The DEC PDP-11 family of computers introduced in 1970 introduced the view of condition codes that we now take for granted. On this machine, essentially every operation that routed its operands through the ALU set the condition codes in a uniform way; there were 4 condition code bits:

    set when the ALU output is negative.
    set when the ALU output is zero.
    set when there is a 2's complement overflow.
    set when there is a carry out of the ALU.

    This model was adopted with only a few changes on the Motorola 68000, the Intel 8080 and later on the Intel 80x86. The most significant changes included:

    Given this PDP-11 set of condition codes, there are 14 useful conditional branch instructions, and if we add always and never to the list, we get 16 alternatives, suggesting that a 4-bit field of the branch instruction can be reserved to select the condition to be tested.

    The branch conditons listed in the second half of this list are all the simple inverses of those listed in the first half. Note that, after using a subtract instruction to compare two numbers, testing the Z condition code tests for equality. If the two numbers are both signed 2's complement numbers, the greater-than and less-than relationships are conveyed by the sign of the result, but if there is an overflow, the sign is wrong. If the two numbers are both simple unsigned numbers, the carry bit must be tested to determine which number was greater.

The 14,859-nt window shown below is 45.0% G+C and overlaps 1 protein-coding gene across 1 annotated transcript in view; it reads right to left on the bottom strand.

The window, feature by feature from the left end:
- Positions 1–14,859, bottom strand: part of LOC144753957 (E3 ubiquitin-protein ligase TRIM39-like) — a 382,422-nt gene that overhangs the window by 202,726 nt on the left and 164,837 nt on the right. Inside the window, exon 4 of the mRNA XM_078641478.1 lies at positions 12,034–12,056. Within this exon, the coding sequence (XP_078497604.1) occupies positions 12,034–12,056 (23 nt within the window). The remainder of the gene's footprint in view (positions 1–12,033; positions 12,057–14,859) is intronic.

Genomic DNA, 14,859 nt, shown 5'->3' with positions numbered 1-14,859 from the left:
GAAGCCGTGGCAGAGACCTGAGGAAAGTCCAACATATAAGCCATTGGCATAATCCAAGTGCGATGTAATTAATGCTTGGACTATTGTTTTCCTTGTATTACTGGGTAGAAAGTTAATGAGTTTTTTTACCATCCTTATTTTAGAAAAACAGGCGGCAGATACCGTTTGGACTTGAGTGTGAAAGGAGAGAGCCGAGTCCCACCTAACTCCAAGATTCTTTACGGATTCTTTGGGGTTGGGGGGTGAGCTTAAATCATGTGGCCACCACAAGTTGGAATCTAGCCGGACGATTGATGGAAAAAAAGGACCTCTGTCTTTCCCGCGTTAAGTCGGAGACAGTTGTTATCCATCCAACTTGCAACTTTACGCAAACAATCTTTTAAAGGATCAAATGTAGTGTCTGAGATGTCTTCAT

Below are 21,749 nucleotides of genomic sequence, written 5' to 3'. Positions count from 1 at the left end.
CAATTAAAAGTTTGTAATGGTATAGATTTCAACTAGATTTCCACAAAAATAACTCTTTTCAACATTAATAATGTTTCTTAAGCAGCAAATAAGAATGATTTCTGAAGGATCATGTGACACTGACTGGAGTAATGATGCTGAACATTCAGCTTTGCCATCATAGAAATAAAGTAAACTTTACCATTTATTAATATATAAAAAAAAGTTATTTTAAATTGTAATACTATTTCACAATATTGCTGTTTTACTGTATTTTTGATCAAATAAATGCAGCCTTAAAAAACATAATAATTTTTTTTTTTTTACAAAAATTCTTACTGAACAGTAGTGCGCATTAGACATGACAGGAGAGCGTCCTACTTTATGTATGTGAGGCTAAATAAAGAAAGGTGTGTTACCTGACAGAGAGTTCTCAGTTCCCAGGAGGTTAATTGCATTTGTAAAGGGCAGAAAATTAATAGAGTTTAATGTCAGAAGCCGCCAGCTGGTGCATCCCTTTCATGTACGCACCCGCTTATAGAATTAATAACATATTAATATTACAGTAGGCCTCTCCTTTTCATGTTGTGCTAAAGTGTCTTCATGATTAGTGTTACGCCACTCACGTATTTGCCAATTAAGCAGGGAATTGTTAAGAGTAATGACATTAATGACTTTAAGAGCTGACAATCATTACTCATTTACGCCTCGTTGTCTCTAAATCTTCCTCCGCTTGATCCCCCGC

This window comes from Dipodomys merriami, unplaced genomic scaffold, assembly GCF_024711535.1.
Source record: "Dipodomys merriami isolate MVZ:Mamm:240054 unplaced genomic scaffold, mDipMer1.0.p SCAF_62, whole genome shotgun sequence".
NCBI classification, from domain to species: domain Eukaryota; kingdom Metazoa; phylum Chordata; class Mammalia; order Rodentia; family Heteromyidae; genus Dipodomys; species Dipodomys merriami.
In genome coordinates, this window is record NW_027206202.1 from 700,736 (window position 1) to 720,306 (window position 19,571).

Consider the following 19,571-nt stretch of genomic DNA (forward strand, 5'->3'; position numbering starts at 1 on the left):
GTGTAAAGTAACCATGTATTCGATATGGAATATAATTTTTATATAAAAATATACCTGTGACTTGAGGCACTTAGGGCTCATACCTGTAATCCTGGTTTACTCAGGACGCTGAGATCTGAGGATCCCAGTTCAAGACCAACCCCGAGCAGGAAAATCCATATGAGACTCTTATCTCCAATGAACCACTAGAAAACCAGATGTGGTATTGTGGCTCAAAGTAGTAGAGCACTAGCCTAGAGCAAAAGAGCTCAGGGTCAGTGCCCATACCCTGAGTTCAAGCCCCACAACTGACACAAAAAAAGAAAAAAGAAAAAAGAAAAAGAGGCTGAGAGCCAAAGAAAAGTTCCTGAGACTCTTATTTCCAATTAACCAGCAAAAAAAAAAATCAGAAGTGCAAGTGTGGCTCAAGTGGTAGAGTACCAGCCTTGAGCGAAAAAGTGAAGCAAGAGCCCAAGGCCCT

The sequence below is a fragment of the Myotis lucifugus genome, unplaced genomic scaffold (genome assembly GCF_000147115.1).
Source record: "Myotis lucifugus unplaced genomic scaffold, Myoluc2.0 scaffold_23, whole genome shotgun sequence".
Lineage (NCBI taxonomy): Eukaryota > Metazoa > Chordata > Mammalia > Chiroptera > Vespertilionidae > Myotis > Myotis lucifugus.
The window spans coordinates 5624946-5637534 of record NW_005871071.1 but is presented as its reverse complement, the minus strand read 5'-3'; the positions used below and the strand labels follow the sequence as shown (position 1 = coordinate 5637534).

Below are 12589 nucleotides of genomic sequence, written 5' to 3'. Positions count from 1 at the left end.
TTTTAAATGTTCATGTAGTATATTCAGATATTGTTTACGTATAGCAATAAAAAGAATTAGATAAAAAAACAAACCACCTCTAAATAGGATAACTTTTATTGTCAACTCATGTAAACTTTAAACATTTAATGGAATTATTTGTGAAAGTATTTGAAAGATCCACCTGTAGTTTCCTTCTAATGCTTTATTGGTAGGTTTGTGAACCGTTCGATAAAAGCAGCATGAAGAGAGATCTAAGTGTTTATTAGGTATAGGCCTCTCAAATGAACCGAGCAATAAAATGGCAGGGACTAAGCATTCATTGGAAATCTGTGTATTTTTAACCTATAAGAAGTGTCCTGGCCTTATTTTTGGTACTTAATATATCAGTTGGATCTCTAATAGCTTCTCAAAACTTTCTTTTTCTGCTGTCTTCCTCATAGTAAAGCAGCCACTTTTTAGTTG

On the PDP-11 and essentially all of its successors that copied this condition code model, there were groups of 16 branch instructions that allowed testing of these condition codes. In the case of the PDP-11, these instrucitons were simple 16 bit instrucitons with a very short relative branch displacement field. This meant that conditonal branches could only be taken to target instructions that were nearby. On some later machines, the conditonal branch instruction was generalized to take an arbitrary operand address to specify the destination of the branch, but the truth is, most branches are to nearby instructions, so this may have been a waste of bits in the program representation.

  3. Condition Codes in a Pipelined Setting

    Consider a pipelined machine such as our running example:

    	          ______       _____
    	      IF |______|-----|     |
    	          |>___|   _  |     |
    	      AC |______|-| | |     |
    	          |>___|  | | |     |
    	      OF |______|=| |-|  M  |
    	          |>___|  |R| |     |